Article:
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Ask HN: small startups, what do you use for health insurance?
80 points by javahava 1690 days ago | hide | past | web | 37 comments | favorite
Do you use an HSA, or pay pricey premiums? I live in NYC, and (for me and my wife, who may try to start a family next year) am looking at plans of about $1.5-2K a month (assuming a child/children). As a couple only, it's about $1,300 a month. =/ What would you guys recommend in a situation like mine?



This is an important question, it's the kind of thing that needs to be on an FAQ somewhere. Here is the info that I've collected in the last couple of months (US-centric, sorry):

relevant YC posts/articles:

http://news.ycombinator.com/item?id=2247560

http://news.ycombinator.com/item?id=2851224

links from the comments, or elsewhere:

https://be.freelancersunion.org/benefits/ (you probably want to look this up, since they provide discounted health insurance plans for people in and around NYC)

http://www.nase.org/Membership/OptionalBenefits.aspx (smaller benefits, not full covereage, for people across the US)

http://www.anthem.com (For people in California - a sufficiently high deductible introduces risk but can drop your deductible to around $150-200 or less; mine is $108)

If you have a pre-existing condition, then you might find a plan through your state: http://www.healthcare.gov/law/features/choices/pre-existing-... (is this an outcome of Obama's Affordable Care Act?)

deciding whether/how to claim this on taxes (I haven't quite fully understood this, though):

http://www.irs.gov/newsroom/article/0,,id=220839,00.html

http://www.irs.gov/newsroom/article/0,,id=223666,00.html

http://www.usatoday.com/money/perfi/columnist/block/2011-04-...

advice via Reuters, FWIW: http://blogs.reuters.com/small-business/2010/12/06/health-in...


In CA, pre-Obama, an Insurer cannot deny an employee based on a pre-existing condition. I believe, The Health Care Act made that standard across the U.S. Some people with pre-existing conditions in CA used to form husband-wife companies to employ themselves and get Insurance.


Addition for the tax deduction FAQ:

For S-corp >2% shareholders have some pretty specific instructions. A health-care reimbursement gets reported on the W-2, but is not taxed.

See the last section on: http://www.irs.gov/newsroom/article/0,,id=200293,00.html


great info thanks - you're right, there really needs to be an FAQ on this.


For reasons unbeknownst to me, NY is one of the most expensive locations in the US for health insurance. My wife and I are both healthy and have been able to buy good insurance with reasonable deductions for around $250 / month total in CA, CO, and OR. But I can't find anything in NY for less than 4x-6x that much. I find it hard to believe that the cost of care in NY is that much higher than in CA, so I'm assuming that some kind of moronic government meddling designed to keep insurance affordable has once again resulted in screwing over the people it was supposed to help.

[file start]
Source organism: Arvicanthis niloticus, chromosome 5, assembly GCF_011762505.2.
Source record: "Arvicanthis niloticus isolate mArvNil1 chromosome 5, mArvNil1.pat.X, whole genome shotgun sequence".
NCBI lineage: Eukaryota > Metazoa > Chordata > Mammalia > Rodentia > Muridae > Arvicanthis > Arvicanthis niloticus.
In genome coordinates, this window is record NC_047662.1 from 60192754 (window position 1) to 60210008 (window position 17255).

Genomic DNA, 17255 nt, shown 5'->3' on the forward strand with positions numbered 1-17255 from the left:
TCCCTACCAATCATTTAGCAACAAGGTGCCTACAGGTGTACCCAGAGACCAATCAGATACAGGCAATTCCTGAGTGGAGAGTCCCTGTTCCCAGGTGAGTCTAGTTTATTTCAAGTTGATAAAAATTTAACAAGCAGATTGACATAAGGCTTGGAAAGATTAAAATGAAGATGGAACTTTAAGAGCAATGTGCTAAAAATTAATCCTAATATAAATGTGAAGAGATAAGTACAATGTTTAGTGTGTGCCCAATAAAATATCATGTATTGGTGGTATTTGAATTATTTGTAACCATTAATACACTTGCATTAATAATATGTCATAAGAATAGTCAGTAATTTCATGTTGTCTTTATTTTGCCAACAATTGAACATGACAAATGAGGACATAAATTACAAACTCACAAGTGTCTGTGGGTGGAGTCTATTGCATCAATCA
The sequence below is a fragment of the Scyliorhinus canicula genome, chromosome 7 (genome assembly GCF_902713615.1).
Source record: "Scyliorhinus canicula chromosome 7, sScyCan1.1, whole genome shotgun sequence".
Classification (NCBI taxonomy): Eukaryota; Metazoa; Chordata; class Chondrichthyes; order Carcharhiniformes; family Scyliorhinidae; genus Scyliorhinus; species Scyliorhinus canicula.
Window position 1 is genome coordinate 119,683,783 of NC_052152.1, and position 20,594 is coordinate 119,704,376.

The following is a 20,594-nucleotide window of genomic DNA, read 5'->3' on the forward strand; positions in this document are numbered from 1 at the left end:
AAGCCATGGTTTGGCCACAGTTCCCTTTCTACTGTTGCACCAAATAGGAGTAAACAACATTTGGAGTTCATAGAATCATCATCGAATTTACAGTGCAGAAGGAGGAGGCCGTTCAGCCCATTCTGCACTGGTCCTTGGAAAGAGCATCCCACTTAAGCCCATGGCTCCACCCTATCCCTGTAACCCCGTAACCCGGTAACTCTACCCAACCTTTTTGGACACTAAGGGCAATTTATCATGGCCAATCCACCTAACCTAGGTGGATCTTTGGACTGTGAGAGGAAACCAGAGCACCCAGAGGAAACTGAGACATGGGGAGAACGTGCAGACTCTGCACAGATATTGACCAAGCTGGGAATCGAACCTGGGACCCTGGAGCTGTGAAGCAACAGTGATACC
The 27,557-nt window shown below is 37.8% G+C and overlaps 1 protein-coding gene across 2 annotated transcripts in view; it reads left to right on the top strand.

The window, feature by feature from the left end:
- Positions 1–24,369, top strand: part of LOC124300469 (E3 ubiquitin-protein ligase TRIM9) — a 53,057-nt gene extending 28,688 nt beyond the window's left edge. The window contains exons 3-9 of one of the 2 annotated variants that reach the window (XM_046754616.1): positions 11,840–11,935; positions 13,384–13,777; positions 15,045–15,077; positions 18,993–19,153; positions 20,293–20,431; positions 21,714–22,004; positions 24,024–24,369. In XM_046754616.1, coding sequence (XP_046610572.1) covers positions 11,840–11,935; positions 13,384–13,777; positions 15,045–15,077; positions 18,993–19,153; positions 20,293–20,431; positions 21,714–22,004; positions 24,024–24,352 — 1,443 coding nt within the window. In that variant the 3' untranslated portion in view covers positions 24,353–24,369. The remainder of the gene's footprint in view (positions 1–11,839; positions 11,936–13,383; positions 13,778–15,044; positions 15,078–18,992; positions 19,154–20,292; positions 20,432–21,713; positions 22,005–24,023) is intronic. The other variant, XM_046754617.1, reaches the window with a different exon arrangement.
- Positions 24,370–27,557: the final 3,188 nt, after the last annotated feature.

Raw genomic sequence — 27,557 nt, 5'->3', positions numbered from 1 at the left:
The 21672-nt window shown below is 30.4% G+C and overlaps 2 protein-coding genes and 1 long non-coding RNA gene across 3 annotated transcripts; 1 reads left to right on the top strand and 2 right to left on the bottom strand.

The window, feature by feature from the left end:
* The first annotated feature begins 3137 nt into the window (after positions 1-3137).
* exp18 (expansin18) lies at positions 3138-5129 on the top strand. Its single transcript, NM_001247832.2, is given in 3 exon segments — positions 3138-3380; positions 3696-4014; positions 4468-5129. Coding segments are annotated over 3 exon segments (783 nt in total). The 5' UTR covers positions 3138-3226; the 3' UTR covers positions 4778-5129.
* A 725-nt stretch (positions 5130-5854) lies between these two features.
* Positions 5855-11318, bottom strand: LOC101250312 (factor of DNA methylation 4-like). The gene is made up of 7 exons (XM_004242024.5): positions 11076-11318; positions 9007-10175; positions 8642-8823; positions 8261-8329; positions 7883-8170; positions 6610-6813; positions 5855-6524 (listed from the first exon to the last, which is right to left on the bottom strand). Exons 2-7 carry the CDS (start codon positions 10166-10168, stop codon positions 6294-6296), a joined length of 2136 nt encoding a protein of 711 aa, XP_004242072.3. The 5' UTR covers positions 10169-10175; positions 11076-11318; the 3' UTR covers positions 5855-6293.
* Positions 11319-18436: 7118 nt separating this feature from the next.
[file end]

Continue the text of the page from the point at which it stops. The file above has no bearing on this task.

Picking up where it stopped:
EDIT: While not an unbiased source, this article indicates that my assumption above is exactly right: http://reason.com/blog/2011/06/01/new-york-states-highly-reg...


Unfortunately, the article doesn't answer the question of why NY had starkly higher insurance premiums before those two rules were implemented in 2009. I was purchasing insurance in NY in 2002-2005 and premiums were 3-4 times what they are in other states. This was before 2009, and partially before Timothy's law, and all that.

I think, perhaps, the fact that NY has such comprehensive support at the low end of the income distribution, through medicaid, family health plus, healthy NY, etc., causes all of those young, healthy but lower-income people to drop out of the market for insurance. This leaves higher-income and older people in the self-insured and employer-sponsored pools, driving up the base rates.

In any event, a study by the Manhattan Institute, as referenced by the article, isn't very trustworthy. It would be very hard for them to release a study that said anything different, which to me means that there is inherent bias.


It's the stress!


There is no cut dried answer in USA. Parameters to review: * what is your (you/wife/family history) current health? * what is your current list of medications and will they even be covered by an insurance plan you like? * how much risk do you want to carry (less premium, higher deductible) vs the insurance plan (higher premium, lower deductible )? * where you live. Certain regions will have higher premiums. * family vs single. * how close can you predict your health expenses into the future year?

Options to consider * alumni associations, affinity groups, clubs etc. may offer health plans * talk with an insurance broker. Yes, a real live person, as they will be knowledgeable about the current market and any issues with specific carriers and plans. They usually are free to talk with and obtain quotes from.

If you can do it, get a high deductible insurance plan with an HSA for the years in which you are not having a baby. HSA contributions get some tax deduction status and those unspent HSA dollars can be carried in to the future. My CPA says HSA contusions are a good way to save for long term future medical expenses.

For the plan year you get pregnant, aim to understand the total costs and can an HSA / high deductible plan fit your finances. Will you be comfortable taking on the out of pocket expenses (the high deductible part) and continue making contributions to the HSA?

Will/can your wife work for a company that can offer health insurance?

Getting a plan in place is something that will take 2 to 6 weeks to get ini place so don't wait too long.

Now for the bigger question: do you have disability insurance and life insurance also in place?

Fyi, COBRA will most likely be more expensive than any plan you can get at the family level.

Hope this helps:)


thanks! i have talked to a broker, and he pointed out several different options - all somewhat pricey unfortunately. as i expected, he viewed HSA's as a generally inferior option, thought that was a bit unclear why (i recall perhaps something to do about ease of reimbursement/coverage). not sure if that's actually true.